Parliament passes condominium law

Mired in legislative gridlock until the dying days of the outgoing government, the condominium law finally squeaked through parliament on January 22 after years of back-and-forth argument between the upper and lower houses.

The president still has to approve the law, but in principle foreigners will now have the right to buy up to 40 percent of condominium apartments in any given block, provided the apartments are on the sixth floor or above.

Experts say the long-awaited measure could give a much-needed boost to the stagnant property market, as well as bringing in up to US$1 billion in foreign currency, and a healthy tax revenue.

The news will also be welcome to property developers considering developments along Myanmar’s borders – in Dawei, for example, they will now be able to build and sell projects to Thai buyers, and in Shan State to buyers from China.

The bill, drafted by the Ministry of Construction, has been in limbo for the past three years, the victim of a standoff between the lower and upper houses. The Pyithu Hluttaw wanted to let foreigners buy up to 50pc of high-rise apartments, while the Amyotha Hluttaw said the figure should be 40pc. The final bill puts the figure at 40pc, meaning foreign buyers can buy four apartments out of every 10 on sale.

U Khin Shwe, Amyotha Hluttaw MP for Yangon Region, said the new law could cut Myanmar’s trade deficit by up to one-quarter. “The deficit is over $4 billion. Now that foreigners can buy condominiums, that could bring in at least $1 billion,” he said.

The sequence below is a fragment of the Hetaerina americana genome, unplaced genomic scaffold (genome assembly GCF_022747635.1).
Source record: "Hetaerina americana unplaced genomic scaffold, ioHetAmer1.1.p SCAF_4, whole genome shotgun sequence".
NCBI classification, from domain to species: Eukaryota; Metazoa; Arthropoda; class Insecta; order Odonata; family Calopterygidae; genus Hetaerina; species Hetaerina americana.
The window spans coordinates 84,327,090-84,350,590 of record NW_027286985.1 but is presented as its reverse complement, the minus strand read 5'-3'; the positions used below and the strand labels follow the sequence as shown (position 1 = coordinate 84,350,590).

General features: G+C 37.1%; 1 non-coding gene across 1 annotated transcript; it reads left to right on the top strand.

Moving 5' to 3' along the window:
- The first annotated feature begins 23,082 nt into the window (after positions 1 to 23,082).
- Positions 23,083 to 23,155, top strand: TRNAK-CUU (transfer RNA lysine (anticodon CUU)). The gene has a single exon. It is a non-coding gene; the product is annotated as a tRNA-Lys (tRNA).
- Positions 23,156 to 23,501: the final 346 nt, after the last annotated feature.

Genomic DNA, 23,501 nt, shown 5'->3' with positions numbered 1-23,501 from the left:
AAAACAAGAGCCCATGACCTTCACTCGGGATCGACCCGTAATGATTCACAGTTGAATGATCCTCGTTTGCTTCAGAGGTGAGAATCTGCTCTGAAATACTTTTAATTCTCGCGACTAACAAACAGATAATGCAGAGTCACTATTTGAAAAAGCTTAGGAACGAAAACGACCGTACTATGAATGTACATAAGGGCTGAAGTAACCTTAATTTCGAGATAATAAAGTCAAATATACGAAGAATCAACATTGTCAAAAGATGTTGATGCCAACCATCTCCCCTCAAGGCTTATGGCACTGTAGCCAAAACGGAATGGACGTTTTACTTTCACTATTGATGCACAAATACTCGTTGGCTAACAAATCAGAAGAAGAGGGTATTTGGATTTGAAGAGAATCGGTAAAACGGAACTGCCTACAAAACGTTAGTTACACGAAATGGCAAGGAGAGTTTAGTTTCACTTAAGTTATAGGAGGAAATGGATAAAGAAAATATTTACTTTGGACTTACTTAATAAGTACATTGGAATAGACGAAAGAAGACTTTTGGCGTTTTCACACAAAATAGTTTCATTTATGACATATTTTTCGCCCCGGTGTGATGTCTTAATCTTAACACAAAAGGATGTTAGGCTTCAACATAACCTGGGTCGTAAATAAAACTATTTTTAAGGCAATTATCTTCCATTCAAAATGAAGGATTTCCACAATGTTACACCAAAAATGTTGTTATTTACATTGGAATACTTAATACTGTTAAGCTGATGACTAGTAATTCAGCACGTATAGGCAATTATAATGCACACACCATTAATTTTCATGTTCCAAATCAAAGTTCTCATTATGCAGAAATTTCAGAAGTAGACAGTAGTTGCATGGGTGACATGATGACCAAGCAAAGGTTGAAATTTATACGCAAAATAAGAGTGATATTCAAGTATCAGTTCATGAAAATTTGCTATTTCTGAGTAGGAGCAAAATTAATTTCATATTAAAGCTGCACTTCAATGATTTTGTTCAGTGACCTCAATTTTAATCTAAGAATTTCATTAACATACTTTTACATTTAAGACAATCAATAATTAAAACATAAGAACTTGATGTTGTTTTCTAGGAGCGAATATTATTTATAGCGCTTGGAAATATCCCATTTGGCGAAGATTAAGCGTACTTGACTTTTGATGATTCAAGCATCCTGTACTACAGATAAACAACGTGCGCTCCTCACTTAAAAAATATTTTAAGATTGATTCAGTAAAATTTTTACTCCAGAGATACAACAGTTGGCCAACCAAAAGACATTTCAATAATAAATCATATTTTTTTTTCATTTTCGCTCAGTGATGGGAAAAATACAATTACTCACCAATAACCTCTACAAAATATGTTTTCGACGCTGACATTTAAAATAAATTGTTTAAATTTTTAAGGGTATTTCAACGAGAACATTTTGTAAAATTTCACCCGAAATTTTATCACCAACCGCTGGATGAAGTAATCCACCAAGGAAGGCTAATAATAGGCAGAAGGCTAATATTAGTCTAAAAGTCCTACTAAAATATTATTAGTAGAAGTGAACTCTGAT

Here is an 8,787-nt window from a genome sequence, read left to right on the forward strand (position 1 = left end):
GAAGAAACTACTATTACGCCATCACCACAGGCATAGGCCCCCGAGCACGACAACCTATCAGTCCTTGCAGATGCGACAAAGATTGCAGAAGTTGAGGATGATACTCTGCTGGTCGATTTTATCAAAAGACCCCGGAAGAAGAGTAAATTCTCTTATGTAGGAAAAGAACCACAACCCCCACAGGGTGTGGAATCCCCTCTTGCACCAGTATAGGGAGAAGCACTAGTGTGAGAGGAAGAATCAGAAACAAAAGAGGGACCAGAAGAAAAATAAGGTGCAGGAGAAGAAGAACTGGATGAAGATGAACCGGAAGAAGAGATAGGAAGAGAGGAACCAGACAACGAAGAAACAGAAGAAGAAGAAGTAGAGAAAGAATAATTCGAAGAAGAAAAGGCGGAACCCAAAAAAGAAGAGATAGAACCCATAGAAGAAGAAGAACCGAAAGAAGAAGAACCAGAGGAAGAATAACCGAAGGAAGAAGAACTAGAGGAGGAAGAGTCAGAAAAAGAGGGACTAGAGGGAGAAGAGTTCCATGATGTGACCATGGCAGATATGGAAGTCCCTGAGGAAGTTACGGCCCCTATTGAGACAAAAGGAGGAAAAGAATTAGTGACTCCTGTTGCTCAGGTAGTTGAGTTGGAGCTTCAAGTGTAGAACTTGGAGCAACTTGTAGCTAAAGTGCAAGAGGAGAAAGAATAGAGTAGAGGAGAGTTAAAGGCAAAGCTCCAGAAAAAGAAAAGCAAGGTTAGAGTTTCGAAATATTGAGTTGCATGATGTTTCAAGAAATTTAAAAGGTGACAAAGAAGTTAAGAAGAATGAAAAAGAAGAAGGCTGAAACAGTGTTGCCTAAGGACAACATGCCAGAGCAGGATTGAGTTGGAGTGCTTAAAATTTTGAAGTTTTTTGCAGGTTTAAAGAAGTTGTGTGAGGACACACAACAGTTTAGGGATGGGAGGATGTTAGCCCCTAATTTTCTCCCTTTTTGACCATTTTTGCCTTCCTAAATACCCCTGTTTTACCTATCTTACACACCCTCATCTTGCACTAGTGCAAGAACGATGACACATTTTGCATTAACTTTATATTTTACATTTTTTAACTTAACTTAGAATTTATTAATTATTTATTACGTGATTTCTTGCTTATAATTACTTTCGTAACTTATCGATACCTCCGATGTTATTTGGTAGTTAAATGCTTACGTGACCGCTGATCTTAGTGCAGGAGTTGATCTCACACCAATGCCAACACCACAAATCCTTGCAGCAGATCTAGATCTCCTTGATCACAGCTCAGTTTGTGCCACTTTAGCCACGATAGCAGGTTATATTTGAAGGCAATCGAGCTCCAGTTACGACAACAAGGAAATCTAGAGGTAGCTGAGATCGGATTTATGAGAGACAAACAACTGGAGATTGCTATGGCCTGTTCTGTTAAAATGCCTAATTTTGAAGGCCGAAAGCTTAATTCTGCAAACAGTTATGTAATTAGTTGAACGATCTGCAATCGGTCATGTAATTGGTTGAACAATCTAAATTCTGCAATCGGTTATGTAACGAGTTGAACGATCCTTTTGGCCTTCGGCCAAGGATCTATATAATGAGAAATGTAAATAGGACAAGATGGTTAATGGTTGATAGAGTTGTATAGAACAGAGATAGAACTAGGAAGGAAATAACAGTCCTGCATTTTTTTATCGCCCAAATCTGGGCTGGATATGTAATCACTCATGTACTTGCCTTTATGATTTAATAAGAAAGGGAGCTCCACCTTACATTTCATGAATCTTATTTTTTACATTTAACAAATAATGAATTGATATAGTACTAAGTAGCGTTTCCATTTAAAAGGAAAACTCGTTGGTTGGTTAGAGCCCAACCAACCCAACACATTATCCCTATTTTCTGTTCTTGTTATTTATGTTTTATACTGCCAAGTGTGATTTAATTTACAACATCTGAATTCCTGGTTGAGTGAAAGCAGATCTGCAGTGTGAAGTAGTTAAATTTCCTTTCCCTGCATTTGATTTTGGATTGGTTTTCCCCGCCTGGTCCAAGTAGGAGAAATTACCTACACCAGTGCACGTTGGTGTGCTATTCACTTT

Apartment sales could also bring in commercial tax of 5pc. “This is a legal way of acquiring dollars,” he added.

U Khine Maung Yee, Pyithu Hluttaw MP for Yangon Region, said the new law would strengthen the property market. “This will be of great interest to foreign investors doing business here. It will also strengthen our currency, as well as stimulating the market,” he said.

Foreigners are still barred from buying land and houses, said U Thein Tun Oo, MP for Mandalay Region’s Amarapura township. “Foreigners are not allowed to own or manage the land on which the building stands,” he said.

U Khin Shwe said there were about 4000 or 5000 condominium units in Myanmar. “The number of Myanmar citizens who can afford an apartment worth K400 or K500 million is under 1000. Now, foreigners will be allowed to buy the rest,” he said.

The news was a relief for U Maung Maung, chair of Shwe Kabar Construction. “There is no domestic demand for condominiums at the moment and there are many condos to sell, so hopefully sales will pick up,” he said.

Condominium sales have come to a near-halt over the past year after a deluge of off-plan sales were launched in 2014. Without a mortgage market, local demand is limited to a very small buyer pool and demand soon waned. Fear that some developers would be unable to complete their projects, which are funded through off-plan sales, dampened demand further still.

“Local people could not buy all the units in the market,” said U Maung Maung. “Now we can sell them all to foreigners.”

Details of the law will be announced once it is approved by the president. For now, it is not clear whether it will also be applied to existing condominiums, said U Sit Han Kyi who lives in Yangon’s Pearl Condominium, one of the city’s oldest.

“I’m glad the law has been approved, but I’m worried it will only apply to new buildings,” he said.

Source: Myanmar Times

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